Genteel Southern Accents
Posted by Captain Everett on April 22, 1998 at 17:12:16:
In response to Another question, o learned one, written by MB on April 22, 1998 at 13:08:12
] ...I once heard... that the Southern dialects remained more genteel because the residents of the Southern colonies weren't as militantly anti-British.... Michele
I don't really know how valid that agruement would be. Being a Canadian, I'm not as familiar with American history as I might be, but here's what I can see. Those regions of the US seem to have gone through various stages in their pro-/anti-Britishness. I know that New England was in many ways the cradle of the Revolution. During the Rev war a large portion of the South remained Loyalist (or Tory depending on your viewpoint). However, by the time of the War of 1812, New England was against the War, and Southerners were amongst its most ardent supporters. By the Civil War, the South had gone back to being more pro-British. In part the genteelness of the South was a desire to imitate the aristocracy of England. I think the most important factor was that the North received a much more varied type of immigrant, and in far greater numbers, than did the south. Thus the South did not experience as many new influences as did the North.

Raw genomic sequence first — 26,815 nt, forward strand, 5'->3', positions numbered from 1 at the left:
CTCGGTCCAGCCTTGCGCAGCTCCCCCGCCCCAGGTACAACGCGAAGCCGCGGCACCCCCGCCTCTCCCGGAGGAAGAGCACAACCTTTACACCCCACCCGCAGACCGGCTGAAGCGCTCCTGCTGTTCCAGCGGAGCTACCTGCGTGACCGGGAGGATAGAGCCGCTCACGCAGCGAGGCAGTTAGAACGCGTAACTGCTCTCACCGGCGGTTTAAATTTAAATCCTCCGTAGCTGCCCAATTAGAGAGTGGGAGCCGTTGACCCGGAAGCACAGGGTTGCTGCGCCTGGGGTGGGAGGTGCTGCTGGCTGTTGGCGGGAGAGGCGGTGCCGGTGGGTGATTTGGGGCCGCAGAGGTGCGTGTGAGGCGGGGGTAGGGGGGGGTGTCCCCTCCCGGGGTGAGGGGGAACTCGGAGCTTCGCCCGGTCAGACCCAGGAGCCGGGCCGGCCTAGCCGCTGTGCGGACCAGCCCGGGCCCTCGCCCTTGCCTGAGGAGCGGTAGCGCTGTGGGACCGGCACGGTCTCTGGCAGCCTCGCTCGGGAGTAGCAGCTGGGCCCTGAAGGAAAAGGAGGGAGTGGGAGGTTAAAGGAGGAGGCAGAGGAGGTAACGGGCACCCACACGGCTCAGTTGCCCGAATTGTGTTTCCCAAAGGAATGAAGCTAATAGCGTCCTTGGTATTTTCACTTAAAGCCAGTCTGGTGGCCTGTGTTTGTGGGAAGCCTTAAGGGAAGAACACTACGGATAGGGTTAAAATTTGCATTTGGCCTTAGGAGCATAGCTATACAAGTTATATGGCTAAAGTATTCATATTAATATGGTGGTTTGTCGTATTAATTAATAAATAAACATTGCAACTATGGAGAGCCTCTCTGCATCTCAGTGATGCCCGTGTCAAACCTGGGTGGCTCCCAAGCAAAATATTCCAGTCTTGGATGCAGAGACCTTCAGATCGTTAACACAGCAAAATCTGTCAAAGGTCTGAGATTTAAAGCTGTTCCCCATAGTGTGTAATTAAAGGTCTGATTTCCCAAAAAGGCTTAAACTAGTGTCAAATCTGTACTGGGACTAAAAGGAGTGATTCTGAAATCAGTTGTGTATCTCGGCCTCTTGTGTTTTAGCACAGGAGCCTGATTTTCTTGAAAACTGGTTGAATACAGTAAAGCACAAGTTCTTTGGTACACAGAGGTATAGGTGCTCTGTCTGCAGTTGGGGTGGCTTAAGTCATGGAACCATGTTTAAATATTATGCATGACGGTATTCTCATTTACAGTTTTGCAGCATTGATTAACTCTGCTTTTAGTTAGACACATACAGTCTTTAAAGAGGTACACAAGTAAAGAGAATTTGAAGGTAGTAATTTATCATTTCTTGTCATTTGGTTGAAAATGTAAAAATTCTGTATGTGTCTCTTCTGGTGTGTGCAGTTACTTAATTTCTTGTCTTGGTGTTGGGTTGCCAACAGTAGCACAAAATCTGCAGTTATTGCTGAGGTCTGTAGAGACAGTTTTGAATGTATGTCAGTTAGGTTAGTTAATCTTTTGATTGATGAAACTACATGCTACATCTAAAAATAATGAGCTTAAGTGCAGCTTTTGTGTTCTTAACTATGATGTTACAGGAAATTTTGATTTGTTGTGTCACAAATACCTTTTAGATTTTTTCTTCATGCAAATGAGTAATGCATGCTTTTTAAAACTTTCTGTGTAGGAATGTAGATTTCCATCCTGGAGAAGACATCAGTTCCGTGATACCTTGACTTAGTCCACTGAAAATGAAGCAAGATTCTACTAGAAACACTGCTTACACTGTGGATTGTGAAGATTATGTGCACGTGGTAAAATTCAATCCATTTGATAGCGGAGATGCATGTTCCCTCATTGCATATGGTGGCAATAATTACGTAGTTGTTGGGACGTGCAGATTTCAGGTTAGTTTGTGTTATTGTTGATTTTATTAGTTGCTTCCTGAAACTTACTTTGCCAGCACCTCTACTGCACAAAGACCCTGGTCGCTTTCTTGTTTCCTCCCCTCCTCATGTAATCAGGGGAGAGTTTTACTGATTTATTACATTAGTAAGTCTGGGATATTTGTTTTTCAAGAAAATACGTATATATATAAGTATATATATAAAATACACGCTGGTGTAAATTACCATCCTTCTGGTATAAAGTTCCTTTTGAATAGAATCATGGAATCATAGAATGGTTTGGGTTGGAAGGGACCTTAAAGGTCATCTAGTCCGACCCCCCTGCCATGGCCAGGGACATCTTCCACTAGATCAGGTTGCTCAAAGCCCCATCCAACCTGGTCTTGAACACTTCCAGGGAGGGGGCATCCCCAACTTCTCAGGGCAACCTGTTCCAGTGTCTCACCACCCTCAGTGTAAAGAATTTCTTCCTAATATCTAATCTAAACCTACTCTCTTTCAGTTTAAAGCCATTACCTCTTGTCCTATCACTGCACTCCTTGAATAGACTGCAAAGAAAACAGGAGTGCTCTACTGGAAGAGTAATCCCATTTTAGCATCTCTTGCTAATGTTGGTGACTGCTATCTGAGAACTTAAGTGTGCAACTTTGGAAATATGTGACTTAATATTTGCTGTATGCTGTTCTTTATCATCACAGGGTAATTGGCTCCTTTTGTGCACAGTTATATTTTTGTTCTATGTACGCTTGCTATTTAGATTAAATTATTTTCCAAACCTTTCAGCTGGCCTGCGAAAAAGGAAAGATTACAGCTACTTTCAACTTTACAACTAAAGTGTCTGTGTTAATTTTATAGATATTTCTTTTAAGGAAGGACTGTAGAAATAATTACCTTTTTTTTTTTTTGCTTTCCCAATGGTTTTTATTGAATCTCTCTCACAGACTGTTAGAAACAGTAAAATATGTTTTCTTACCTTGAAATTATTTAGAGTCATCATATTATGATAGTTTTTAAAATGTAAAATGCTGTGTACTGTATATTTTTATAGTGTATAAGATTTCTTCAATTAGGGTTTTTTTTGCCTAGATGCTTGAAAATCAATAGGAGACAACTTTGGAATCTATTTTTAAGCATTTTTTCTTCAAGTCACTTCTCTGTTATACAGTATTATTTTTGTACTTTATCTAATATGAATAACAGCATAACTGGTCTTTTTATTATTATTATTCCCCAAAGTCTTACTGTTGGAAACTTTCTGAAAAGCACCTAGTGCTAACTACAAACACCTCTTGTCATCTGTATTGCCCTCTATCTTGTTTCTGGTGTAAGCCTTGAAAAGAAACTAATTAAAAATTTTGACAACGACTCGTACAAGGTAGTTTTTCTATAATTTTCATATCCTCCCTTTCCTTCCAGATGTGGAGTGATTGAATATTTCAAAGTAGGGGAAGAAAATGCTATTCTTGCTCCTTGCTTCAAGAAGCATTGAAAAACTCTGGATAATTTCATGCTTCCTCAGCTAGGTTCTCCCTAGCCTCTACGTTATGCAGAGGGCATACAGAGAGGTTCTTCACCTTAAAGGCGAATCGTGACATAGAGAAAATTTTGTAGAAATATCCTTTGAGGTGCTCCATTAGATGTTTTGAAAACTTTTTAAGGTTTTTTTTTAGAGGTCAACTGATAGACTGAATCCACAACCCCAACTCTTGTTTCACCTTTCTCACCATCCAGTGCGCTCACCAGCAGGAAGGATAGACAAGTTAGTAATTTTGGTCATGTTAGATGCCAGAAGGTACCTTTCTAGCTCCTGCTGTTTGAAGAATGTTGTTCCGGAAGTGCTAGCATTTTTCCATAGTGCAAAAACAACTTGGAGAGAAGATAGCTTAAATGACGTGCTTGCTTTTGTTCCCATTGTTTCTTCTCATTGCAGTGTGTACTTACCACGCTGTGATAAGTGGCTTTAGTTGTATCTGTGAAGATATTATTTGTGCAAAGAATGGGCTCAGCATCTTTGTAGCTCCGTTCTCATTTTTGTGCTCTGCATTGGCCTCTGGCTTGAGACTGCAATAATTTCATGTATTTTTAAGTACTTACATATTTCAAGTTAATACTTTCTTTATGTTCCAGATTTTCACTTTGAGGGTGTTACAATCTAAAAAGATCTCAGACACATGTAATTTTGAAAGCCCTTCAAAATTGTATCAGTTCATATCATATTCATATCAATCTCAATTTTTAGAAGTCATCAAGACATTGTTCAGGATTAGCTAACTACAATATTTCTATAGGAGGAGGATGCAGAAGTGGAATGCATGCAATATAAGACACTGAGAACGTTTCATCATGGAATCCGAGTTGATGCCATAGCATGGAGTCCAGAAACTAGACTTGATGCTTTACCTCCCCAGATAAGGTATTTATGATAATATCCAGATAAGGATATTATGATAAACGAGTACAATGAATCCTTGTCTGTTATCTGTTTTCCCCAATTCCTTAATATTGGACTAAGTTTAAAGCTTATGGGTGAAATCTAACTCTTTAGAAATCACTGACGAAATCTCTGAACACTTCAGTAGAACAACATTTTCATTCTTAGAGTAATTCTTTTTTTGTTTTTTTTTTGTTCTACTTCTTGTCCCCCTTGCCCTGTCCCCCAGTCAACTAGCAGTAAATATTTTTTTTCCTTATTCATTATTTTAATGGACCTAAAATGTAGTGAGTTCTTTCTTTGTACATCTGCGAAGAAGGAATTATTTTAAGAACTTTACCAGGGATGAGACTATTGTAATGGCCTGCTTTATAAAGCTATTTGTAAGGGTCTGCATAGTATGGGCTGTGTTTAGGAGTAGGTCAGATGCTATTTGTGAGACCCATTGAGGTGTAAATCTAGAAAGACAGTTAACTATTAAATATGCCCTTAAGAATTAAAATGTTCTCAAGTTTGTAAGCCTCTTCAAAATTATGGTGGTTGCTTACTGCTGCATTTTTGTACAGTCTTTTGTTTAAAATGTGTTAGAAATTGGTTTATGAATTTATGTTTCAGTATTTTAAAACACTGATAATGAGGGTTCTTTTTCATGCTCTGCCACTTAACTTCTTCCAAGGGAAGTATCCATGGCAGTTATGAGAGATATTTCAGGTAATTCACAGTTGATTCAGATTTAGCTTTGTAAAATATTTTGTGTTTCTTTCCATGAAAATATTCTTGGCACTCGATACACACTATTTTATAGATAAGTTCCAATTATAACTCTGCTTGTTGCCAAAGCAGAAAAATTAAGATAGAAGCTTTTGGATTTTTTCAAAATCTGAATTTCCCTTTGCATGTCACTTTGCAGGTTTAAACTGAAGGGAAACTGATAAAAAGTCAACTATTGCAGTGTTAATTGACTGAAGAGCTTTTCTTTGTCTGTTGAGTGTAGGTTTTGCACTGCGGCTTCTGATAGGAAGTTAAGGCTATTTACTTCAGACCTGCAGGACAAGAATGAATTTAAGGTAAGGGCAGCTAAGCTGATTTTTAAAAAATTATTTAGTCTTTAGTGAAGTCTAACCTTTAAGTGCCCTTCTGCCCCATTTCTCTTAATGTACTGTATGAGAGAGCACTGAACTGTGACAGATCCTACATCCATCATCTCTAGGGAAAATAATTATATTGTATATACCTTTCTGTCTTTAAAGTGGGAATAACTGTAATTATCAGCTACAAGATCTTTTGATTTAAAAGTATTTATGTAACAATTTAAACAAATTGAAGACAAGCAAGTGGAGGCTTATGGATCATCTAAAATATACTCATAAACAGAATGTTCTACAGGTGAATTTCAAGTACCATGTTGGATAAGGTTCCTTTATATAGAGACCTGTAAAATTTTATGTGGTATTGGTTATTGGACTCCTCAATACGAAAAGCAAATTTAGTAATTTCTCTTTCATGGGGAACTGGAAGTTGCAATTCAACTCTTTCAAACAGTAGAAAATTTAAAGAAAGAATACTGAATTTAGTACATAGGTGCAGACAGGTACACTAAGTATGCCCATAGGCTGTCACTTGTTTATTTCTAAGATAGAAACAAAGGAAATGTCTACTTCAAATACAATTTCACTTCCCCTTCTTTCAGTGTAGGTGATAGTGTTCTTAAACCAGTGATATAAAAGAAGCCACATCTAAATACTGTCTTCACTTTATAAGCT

I remain, etc
- Immigrants and Others MB 16:21:28 4/23/98 (0)
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